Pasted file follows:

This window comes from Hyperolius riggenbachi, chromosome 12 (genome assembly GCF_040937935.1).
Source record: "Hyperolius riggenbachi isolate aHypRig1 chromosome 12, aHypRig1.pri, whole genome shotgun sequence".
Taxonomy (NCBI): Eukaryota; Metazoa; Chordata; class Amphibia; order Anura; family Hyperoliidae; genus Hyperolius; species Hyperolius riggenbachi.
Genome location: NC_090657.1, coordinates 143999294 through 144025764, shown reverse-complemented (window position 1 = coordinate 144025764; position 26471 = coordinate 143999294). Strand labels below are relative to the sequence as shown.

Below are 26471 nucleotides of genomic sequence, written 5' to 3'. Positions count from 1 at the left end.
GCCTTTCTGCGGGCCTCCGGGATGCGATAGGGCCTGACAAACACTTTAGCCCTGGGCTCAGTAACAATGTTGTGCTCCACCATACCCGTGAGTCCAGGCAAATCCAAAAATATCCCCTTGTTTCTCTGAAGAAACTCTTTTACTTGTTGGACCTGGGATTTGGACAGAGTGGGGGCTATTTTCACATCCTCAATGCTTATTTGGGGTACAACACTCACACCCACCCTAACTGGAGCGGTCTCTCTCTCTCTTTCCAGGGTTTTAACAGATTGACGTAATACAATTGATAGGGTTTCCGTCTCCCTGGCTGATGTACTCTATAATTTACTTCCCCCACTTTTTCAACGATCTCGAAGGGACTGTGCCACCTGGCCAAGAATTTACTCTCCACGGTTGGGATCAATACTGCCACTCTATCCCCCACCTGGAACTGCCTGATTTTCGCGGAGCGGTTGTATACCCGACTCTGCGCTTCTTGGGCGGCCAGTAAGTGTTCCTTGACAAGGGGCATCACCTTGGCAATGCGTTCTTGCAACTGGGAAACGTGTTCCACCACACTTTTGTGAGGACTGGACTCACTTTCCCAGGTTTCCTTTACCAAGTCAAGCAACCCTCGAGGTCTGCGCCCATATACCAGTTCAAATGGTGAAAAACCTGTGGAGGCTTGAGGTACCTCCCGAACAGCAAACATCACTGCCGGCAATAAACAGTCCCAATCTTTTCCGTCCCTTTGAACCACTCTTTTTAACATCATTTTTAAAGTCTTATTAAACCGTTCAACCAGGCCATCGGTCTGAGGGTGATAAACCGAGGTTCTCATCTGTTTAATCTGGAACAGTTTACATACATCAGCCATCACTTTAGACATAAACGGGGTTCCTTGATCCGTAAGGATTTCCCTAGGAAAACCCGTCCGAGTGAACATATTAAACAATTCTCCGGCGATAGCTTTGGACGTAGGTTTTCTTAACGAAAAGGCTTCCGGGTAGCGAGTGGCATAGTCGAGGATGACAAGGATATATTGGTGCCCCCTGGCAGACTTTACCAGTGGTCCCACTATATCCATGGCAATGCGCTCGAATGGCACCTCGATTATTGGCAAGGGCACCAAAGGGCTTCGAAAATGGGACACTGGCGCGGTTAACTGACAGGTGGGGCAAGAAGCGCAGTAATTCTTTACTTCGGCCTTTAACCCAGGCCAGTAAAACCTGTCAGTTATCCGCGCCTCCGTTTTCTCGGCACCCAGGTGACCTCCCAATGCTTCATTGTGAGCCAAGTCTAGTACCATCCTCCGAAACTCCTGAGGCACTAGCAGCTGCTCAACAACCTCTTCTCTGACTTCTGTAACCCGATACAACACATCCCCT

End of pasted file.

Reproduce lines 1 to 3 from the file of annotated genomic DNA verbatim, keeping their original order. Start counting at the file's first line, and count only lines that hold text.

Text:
This window comes from Hyperolius riggenbachi, chromosome 12 (genome assembly GCF_040937935.1).
Source record: "Hyperolius riggenbachi isolate aHypRig1 chromosome 12, aHypRig1.pri, whole genome shotgun sequence".
Taxonomy (NCBI): Eukaryota; Metazoa; Chordata; class Amphibia; order Anura; family Hyperoliidae; genus Hyperolius; species Hyperolius riggenbachi.